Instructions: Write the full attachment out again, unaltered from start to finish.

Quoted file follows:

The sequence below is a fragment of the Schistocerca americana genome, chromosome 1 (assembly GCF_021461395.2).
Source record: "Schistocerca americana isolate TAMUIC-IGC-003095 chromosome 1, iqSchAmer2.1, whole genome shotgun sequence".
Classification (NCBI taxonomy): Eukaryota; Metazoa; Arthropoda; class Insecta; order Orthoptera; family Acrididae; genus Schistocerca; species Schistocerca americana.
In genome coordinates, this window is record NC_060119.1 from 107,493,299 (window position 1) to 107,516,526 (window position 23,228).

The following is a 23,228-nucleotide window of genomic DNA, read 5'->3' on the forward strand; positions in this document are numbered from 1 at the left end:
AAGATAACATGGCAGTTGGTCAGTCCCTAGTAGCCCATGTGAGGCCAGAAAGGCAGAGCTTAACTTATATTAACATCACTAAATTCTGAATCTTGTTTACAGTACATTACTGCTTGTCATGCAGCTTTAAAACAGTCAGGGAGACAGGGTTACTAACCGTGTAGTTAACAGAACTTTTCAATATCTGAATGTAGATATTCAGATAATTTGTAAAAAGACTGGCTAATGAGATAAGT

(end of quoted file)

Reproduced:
The sequence below is a fragment of the Schistocerca americana genome, chromosome 1 (assembly GCF_021461395.2).
Source record: "Schistocerca americana isolate TAMUIC-IGC-003095 chromosome 1, iqSchAmer2.1, whole genome shotgun sequence".
Classification (NCBI taxonomy): Eukaryota; Metazoa; Arthropoda; class Insecta; order Orthoptera; family Acrididae; genus Schistocerca; species Schistocerca americana.
In genome coordinates, this window is record NC_060119.1 from 107,493,299 (window position 1) to 107,516,526 (window position 23,228).

The following is a 23,228-nucleotide window of genomic DNA, read 5'->3' on the forward strand; positions in this document are numbered from 1 at the left end:
AAGATAACATGGCAGTTGGTCAGTCCCTAGTAGCCCATGTGAGGCCAGAAAGGCAGAGCTTAACTTATATTAACATCACTAAATTCTGAATCTTGTTTACAGTACATTACTGCTTGTCATGCAGCTTTAAAACAGTCAGGGAGACAGGGTTACTAACCGTGTAGTTAACAGAACTTTTCAATATCTGAATGTAGATATTCAGATAATTTGTAAAAAGACTGGCTAATGAGATAAGT